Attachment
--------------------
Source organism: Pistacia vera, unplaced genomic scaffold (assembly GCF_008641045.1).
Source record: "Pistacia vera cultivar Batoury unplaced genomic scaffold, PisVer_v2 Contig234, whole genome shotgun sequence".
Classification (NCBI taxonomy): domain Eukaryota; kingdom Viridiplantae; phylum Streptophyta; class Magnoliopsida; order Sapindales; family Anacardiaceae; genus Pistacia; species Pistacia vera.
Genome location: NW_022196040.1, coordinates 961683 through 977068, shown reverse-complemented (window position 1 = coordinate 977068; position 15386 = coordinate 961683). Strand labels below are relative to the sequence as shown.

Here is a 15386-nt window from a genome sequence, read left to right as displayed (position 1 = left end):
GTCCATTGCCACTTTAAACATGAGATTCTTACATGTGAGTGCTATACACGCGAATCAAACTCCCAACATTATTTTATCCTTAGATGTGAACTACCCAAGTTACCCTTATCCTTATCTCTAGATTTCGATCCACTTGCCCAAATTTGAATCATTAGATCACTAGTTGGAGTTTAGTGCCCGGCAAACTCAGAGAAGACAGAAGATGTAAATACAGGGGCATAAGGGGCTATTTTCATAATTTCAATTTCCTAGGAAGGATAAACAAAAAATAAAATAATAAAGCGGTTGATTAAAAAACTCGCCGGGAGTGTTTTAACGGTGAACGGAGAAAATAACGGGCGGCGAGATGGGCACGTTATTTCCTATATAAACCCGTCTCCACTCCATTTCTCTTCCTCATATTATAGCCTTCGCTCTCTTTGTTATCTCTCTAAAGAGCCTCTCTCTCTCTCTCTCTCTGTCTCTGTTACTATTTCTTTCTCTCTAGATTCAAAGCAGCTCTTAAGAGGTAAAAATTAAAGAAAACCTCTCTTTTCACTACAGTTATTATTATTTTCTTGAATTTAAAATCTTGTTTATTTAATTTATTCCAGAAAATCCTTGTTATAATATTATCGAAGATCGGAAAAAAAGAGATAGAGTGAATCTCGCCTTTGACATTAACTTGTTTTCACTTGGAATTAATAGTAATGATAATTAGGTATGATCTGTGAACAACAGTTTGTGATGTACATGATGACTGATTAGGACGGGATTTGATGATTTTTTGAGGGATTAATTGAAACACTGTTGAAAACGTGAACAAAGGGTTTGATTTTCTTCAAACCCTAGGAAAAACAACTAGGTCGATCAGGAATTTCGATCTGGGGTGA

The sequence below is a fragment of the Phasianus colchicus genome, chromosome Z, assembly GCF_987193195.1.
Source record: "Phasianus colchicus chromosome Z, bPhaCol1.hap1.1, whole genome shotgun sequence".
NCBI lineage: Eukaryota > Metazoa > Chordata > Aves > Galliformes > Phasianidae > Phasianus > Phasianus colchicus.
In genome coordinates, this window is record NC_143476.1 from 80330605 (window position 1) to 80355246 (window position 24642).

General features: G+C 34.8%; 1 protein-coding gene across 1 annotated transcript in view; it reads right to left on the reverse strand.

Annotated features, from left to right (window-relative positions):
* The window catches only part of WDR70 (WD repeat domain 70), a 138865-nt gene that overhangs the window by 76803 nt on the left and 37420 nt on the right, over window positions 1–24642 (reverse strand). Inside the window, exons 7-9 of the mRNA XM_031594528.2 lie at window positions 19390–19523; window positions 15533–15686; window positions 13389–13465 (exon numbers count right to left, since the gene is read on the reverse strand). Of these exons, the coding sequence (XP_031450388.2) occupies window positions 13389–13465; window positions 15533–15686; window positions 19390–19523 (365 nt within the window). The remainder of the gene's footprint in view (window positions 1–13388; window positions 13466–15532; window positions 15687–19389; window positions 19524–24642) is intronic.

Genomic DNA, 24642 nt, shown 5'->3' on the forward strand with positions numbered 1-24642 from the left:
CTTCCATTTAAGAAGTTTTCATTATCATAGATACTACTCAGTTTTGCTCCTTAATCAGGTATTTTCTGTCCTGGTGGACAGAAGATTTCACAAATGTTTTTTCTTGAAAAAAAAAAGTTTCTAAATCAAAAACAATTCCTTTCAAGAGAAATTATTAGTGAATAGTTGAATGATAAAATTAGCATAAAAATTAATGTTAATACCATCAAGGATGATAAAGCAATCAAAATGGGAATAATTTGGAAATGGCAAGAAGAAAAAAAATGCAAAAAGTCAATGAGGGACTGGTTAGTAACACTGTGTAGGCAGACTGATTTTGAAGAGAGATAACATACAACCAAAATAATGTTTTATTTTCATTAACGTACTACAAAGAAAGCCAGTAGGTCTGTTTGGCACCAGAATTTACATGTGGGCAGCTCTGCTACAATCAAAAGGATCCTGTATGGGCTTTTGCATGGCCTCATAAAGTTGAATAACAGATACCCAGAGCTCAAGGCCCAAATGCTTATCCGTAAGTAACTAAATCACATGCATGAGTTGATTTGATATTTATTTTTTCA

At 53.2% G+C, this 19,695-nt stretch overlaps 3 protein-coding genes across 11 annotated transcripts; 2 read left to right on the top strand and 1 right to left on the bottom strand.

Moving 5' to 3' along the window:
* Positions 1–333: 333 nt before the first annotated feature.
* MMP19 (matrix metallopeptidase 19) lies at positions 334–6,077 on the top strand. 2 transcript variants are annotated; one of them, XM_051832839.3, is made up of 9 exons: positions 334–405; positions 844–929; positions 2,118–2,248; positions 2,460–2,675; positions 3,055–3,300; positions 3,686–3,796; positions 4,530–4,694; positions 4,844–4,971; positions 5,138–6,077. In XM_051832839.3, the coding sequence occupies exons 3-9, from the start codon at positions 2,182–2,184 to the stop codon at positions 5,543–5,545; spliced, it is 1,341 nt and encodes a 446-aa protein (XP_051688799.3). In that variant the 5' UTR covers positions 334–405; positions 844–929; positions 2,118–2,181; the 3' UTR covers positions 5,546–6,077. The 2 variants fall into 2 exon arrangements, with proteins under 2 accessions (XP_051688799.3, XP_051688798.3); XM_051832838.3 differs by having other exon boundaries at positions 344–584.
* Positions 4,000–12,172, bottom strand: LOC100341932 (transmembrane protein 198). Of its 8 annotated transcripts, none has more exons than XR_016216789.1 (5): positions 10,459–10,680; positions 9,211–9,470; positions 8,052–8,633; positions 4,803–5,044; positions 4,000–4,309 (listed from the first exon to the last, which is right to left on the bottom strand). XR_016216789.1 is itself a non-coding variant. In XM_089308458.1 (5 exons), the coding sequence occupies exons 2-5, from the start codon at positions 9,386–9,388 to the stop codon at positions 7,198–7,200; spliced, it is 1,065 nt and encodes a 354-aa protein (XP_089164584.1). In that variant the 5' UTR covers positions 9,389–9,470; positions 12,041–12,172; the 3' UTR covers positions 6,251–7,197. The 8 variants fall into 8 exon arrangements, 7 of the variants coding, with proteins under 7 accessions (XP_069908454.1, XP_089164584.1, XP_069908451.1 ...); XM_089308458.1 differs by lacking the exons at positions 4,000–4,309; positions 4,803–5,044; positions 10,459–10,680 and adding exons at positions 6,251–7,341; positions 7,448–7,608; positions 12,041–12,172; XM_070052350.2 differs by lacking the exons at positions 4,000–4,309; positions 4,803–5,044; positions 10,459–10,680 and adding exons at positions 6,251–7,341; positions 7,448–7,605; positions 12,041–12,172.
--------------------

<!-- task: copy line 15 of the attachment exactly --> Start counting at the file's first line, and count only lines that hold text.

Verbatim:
CTTCCATTTAAGAAGTTTTCATTATCATAGATACTACTCAGTTTTGCTCCTTAATCAGGTATTTTCTGTCCTGGTGGACAGAAGATTTCACAAATGTTTTTTCTTGAAAAAAAAAAGTTTCTAAATCAAAAACAATTCCTTTCAAGAGAAATTATTAGTGAATAGTTGAATGATAAAATTAGCATAAAAATTAATGTTAATACCATCAAGGATGATAAAGCAATCAAAATGGGAATAATTTGGAAATGGCAAGAAGAAAAAAAATGCAAAAAGTCAATGAGGGACTGGTTAGTAACACTGTGTAGGCAGACTGATTTTGAAGAGAGATAACATACAACCAAAATAATGTTTTATTTTCATTAACGTACTACAAAGAAAGCCAGTAGGTCTGTTTGGCACCAGAATTTACATGTGGGCAGCTCTGCTACAATCAAAAGGATCCTGTATGGGCTTTTGCATGGCCTCATAAAGTTGAATAACAGATACCCAGAGCTCAAGGCCCAAATGCTTATCCGTAAGTAACTAAATCACATGCATGAGTTGATTTGATATTTATTTTTTCA